lint for Python?

Bruno Desthuilliers bdesth.quelquechose at
Mon Oct 6 23:16:49 CEST 2008

Pat a écrit :
> Bruno Desthuilliers wrote:
>> Pat a écrit :


>>>  How you catch these types of errors?
>> Just like any other type of errors : testing, testing, and then add 
>> some more tests.
> I haven't gotten into unittesting.  I've just started learning Python.
> It also dawned on me why my original question is a bit lame.

I wouldn't qualify it as 'lame' - even if it could have been expressed 
on a slightly less controversial tone !-)

>  Python 
> supports default arguments; something that is new to me.

Then prepare for quite a lot of new things...

>  How could lint 
> possibly know the correct number of arguments passed to it?  Unless, of 
> course, lint knew which functions had default arguments or not.

import inspect

Python is incredibly strong at introspection - even if that doesn't 
solve the kind of "problems" one can possibly have with dynamic typing, 
and yes, dynamism (and not only applied to typing) has its own share of 
drawbacks, like the one you evoked (almost no compile time checking 
except for syntax) and quite a few others. Like any other design 
choices, it's a trade-off. You lose a bit here, and possibly (depending 
on the kind of application and how your neurons are connected) win quite 
a lot there.

 From a very pragmatic POV (and Python is mostly a pragmatic language), 
Python is pretty good at getting out of the way while you get the job 
done - which is perhaps why more and more 'major companies' are using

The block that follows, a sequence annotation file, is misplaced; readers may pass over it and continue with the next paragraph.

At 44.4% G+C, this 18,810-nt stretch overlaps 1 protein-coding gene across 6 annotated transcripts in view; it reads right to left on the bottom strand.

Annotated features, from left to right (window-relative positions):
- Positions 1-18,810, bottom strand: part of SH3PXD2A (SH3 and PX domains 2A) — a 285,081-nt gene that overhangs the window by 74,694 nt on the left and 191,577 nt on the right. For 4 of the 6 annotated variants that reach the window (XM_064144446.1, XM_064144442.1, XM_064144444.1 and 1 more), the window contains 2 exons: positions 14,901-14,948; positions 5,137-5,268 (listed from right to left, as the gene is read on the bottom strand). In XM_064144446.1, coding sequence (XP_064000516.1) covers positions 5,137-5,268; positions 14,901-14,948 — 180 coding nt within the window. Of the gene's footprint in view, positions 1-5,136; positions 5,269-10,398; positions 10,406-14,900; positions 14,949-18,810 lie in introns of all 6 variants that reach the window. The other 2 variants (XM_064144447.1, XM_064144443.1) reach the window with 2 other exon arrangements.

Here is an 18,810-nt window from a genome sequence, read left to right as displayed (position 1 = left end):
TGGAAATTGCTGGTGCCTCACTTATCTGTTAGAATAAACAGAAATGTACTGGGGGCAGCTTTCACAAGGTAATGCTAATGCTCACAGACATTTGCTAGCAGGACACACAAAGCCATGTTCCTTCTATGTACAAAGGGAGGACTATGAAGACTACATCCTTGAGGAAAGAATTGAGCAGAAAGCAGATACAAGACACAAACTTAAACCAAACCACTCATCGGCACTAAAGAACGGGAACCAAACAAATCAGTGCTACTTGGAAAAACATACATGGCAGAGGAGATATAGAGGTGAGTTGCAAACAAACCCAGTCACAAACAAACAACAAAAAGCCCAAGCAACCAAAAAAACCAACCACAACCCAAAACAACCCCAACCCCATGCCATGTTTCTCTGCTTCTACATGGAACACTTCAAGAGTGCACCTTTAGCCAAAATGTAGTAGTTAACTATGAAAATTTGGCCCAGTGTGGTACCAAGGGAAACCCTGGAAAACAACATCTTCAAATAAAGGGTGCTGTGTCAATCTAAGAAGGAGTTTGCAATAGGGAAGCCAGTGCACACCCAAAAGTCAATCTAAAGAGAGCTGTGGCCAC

it. The "downside" is that you lose in (perceived ?) "security" what you 
gain in freedom and flexibility. Some like it, some just can't get used 
to it, and there's no judgement call involved - it's just a matter of 
what better fits your own brain.

wrt/ your question, it's indeed a fact that Python (like any other 
dynamic language FWIW) can't catch this class of errors at compile time. 
So the question 'how do I avoid this kind of error' is mostly sensible.

OTHO, not even Ada would catch the following :
  foo(userid, password, host)
at compile time - unless you define specific distinct types for each 
argument, which might be a bit overkill (well, IMHO at least - YMMV !-).

IOW :  you *do* have to test, whatever the language and type system.

Practically and most of the time, given Python's very quick edit/run 
cycle, you don't even have to write unit tests to catch this kind of 
silly errors - my experience at least. But having unit tests is still 
the best way to ensure you didn't break anything with your last edit. 
While unit testing is not a panacea neither (hint: there's no silver 
bullet), it's really an invaluable tool.

> I'll come back with more intelligent questions after I've actually 
> learned some Python.

You can even ask "not that intelligent" questions while learning - in 
the worst case, you'll have no anwer at all, but most probably you'll at 
least have a short answer with a link to the relevant documentation.

Welcome onboard !-)

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